In select theaters now!
THE LIGHTHOUSE (2019)
Directed by Robert Eggers
Written by Max Eggers, Robert Eggers
Starring Willem Dafoe, Robert Pattinson, Valeriia Karaman
Find out more about the film here!
I like arthouse films. Those who read my reviews regularly know that my preferences lean towards the unusual and creative rather than the mainstream. When writer/director Robert Eggers released THE VVITCH a few years ago, I quickly put it at the top of my best of the best in horror that year. I know there’s an awful lot of buzz about THE LIGHTHOUSE and I can acknowledge a lot of good about the film. Still, I’m just going to file it under—”Not For Me,” and leave it at that.
Well, I guess I can’t just leave it at that. Allow me to support this contrarian statement with a wordy review.
In the late 1800’s, a pair of swarthy lighthouse keepers are assigned to maintain the lighthouse and live on a remote New England island. Robert Pattinson plays Ephraim Winslow, a younger lighthouseman, while Willem Dafoe plays the swarthier of the two seamen Thomas Wake. After four weeks, when their replacements fail to show up, the two keepers begin to lose their frikkin’ minds.
In two films, Robert Eggers has established himself as an extremely talented filmmaker in terms of making every inch of his film look absolutely authentic to the time it is set. In THE VVITCH it was as if Eggers transported his camera to a colonial village capturing every well-worn nook and cranny with excruciating detail. Eggers does the same here. The setting and scenery, highlighted in harsh black and white, feels cold, water-logged, grimy, and absolutely miserable. This life the two keepers live is a horrendous one filled with disgusting rot and waste. One understands why Winslow and Wake are such weather worn characters, given the abhorrent environment this film takes place in. Everything from the uniforms to the kerosene lamps to the whiskey bottles feels as if it were transplanted from over a hundred years ago. Eggers attention to detail is his finest quality and it makes the rest of the film easy to slip into, given that everything looks as it should be. He deserves extra commendation because he seems to do it with a limited budget too.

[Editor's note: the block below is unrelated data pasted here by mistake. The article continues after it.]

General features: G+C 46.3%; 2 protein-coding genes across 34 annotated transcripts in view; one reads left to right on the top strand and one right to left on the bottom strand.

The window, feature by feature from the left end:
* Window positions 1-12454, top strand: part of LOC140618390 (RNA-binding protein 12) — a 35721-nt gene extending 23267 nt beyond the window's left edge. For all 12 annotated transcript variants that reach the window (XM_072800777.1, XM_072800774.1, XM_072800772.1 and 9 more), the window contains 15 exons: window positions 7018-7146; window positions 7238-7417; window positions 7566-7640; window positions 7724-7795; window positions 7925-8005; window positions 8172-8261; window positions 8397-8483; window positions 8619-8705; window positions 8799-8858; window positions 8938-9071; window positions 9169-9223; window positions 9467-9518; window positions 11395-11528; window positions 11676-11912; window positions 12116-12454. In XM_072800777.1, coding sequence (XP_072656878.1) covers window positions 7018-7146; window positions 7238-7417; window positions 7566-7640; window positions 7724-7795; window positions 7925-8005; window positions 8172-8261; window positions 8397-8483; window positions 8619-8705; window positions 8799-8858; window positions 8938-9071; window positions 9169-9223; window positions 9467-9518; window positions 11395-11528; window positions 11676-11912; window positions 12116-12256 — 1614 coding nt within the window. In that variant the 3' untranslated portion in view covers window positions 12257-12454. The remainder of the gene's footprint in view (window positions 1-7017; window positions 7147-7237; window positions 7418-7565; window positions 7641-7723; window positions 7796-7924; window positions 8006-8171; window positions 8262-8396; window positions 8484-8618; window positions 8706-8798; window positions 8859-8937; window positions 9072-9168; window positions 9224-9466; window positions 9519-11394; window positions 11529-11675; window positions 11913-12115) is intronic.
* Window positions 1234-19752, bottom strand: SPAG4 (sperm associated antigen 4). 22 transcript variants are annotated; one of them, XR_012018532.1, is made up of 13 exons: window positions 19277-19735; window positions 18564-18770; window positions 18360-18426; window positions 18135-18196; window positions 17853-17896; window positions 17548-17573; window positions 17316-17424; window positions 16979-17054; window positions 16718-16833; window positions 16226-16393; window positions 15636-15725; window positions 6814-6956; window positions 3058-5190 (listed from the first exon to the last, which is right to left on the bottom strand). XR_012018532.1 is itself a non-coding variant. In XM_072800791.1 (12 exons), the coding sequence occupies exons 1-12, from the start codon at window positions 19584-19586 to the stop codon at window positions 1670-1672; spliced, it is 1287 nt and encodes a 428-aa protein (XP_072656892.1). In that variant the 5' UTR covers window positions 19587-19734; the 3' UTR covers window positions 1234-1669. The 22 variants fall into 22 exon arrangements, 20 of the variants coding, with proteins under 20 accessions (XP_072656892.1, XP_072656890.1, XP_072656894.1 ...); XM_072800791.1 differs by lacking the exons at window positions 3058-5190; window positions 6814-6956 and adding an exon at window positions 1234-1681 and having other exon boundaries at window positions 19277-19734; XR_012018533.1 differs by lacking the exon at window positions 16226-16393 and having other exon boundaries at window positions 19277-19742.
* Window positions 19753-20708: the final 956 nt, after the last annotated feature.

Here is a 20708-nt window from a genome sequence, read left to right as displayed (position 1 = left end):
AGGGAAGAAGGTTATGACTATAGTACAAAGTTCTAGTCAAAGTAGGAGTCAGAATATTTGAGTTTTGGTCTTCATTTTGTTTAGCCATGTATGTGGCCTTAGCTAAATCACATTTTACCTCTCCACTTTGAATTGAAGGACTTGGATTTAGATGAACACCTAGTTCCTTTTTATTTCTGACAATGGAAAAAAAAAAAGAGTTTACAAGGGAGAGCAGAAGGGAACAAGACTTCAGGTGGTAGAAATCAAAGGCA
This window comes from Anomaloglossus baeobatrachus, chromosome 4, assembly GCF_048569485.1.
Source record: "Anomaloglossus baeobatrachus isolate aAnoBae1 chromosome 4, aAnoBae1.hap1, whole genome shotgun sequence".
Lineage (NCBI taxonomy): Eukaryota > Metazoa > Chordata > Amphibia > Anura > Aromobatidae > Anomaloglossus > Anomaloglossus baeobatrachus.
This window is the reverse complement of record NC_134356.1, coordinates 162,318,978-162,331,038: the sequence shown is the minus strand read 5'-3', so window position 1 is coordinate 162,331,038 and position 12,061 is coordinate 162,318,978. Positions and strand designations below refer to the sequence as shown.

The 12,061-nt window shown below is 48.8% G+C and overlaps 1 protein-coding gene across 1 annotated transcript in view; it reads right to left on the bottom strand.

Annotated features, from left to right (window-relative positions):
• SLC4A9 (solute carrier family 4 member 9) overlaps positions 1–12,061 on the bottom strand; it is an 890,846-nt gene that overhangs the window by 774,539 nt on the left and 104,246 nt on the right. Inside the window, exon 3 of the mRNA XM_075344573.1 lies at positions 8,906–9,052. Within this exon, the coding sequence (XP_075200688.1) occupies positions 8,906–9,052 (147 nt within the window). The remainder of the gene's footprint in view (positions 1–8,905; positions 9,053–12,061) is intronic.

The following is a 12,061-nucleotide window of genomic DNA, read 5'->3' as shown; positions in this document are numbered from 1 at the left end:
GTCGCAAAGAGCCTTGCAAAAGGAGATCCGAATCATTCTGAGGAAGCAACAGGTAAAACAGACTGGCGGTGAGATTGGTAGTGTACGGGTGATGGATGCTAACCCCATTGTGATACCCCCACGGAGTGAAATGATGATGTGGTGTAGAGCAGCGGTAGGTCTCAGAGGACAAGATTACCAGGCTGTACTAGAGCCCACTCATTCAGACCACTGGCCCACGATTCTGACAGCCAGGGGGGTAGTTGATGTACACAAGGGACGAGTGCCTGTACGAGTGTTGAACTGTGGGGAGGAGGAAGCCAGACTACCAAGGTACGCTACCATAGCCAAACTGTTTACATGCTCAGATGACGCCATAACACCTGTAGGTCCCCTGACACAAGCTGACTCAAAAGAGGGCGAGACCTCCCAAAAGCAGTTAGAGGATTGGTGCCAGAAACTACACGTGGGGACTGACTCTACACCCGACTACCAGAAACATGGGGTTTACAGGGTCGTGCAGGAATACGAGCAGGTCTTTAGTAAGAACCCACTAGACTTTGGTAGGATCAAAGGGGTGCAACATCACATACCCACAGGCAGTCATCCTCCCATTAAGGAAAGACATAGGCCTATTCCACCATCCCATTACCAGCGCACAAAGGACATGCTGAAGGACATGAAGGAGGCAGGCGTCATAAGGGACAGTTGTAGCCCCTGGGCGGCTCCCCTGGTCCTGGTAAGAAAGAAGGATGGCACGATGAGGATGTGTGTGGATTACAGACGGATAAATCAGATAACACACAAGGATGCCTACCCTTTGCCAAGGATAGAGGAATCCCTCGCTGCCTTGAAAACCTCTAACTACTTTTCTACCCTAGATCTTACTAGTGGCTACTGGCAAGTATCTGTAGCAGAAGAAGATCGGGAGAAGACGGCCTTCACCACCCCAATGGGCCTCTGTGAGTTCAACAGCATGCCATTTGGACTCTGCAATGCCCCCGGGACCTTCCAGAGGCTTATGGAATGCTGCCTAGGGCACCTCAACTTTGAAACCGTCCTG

The other thing I have to note about THE LIGHTHOUSE is that it is filled with amazing visuals. From the hallucination that Dafoe’s Wake is a human lighthouse to the mermaid (yes, there’s a mermaid), to the over the top seagull gore, to the monumental climax—all of these moments are unique moments that we’ve never seen in cinema before. Eggers definitely has an eye for giving you something different to look at and THE LIGHTHOUSE is filled with these types of iconic beats that will sear into your mind and get fixed there.
Dafoe and Pattinson go full straightjacket here as the solitude, constant pounding of the waves, and blasting of the fog horn wear their sanity to its nub. Both actors deliver passionate and energetic performances that highlight both their emotional range as well as their physical prowess. These two guys ruthlessly tear into one another, escalating into an epic battle for survival with both of them stark raving batshit bonkers.
So with good performances, authentic scenery, juicy gore, and highly imaginative imagery, why do I still feel hesitant to give THE LIGHTHOUSE a wholehearted recommendation? Maybe because Eggers goes full arthouse with this one. Instead of playing it safe, he decides to double down on what made THE VVITCH so unique. But while THE VVITCH told a nuanced and subtle tale of persecution and paranoia, THE LIGHTHOUSE feels extremely frugal in the story and theme department. In paring this film down to the bare basics—two characters, black and white, single location, Eggers needs to compensate with a strong narrative and watching two guys go postal on one another for almost two hours just didn’t hack it for me. I felt a lot of the story is told to us in the long arguments between Dafoe and Pattinson and not enough of it played out in an interesting way. Walking out of the film, I felt as if I experienced something rather thematically flimsy.
There are those who are touting THE LIGHTHOUSE as the greatest thing since the first potato was mashed. I respect that. I can even see where they are coming from because there’s a whole lot of goodness in this arthouse thriller. Still, for me, despite some rock solid factors, the story of THE LIGHTHOUSE is the weakest of all of those factors. And with story being crucial in my own enjoyment in a film, that’s a hurdle I just couldn’t get over.